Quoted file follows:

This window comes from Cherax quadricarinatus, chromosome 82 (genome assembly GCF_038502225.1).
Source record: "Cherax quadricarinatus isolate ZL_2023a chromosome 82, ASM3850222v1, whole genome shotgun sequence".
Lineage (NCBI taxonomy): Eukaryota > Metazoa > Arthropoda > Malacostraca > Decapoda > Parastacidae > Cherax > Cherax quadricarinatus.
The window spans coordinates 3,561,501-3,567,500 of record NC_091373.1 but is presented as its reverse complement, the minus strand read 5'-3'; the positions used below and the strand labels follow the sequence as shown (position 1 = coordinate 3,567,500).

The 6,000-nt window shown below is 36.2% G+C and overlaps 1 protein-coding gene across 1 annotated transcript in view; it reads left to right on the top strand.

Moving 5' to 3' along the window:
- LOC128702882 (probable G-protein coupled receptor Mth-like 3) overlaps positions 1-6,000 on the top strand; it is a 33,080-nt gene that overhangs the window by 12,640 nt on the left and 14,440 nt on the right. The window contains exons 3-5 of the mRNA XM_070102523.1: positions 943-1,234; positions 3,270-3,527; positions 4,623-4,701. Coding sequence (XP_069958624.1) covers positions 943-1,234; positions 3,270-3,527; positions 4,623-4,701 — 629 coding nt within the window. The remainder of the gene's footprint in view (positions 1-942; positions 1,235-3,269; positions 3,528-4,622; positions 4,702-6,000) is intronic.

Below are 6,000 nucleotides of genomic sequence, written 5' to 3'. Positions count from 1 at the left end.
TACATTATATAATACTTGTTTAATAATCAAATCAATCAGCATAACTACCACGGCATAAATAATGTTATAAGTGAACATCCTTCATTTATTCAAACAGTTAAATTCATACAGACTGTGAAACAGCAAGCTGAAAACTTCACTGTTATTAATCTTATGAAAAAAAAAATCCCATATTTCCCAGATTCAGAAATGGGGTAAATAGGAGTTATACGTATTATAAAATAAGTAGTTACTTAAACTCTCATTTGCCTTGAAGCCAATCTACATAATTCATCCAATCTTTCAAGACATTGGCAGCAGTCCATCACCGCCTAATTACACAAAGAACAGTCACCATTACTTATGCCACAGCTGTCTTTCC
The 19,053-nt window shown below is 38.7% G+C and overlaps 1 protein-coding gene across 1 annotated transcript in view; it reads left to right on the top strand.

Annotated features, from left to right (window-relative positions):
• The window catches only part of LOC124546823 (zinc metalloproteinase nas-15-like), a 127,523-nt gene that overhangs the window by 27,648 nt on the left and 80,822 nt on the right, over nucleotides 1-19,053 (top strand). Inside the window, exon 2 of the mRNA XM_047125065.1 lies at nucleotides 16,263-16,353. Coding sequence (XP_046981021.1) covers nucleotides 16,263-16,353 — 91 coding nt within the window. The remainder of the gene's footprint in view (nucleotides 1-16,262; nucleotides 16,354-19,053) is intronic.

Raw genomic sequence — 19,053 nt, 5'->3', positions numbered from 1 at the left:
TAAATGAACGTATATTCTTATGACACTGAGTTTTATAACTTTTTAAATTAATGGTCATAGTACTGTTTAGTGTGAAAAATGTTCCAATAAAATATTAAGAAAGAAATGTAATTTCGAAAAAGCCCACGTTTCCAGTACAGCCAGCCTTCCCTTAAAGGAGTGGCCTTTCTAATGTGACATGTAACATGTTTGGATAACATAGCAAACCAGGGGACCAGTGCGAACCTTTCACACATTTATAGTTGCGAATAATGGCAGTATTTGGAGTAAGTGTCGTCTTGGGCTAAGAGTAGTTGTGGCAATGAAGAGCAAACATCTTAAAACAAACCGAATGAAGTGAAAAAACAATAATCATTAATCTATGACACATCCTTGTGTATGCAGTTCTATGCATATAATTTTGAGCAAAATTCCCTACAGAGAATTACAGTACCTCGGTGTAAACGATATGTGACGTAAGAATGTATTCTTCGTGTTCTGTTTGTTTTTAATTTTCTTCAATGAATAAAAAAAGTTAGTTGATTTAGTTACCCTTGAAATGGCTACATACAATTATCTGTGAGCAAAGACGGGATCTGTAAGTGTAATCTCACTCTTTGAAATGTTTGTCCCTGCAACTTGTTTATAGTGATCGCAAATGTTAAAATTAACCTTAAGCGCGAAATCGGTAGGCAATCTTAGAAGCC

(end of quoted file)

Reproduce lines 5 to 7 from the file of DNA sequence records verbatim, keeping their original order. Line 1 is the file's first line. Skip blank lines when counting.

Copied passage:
The 6,000-nt window shown below is 36.2% G+C and overlaps 1 protein-coding gene across 1 annotated transcript in view; it reads left to right on the top strand.

Moving 5' to 3' along the window:
- LOC128702882 (probable G-protein coupled receptor Mth-like 3) overlaps positions 1-6,000 on the top strand; it is a 33,080-nt gene that overhangs the window by 12,640 nt on the left and 14,440 nt on the right. The window contains exons 3-5 of the mRNA XM_070102523.1: positions 943-1,234; positions 3,270-3,527; positions 4,623-4,701. Coding sequence (XP_069958624.1) covers positions 943-1,234; positions 3,270-3,527; positions 4,623-4,701 — 629 coding nt within the window. The remainder of the gene's footprint in view (positions 1-942; positions 1,235-3,269; positions 3,528-4,622; positions 4,702-6,000) is intronic.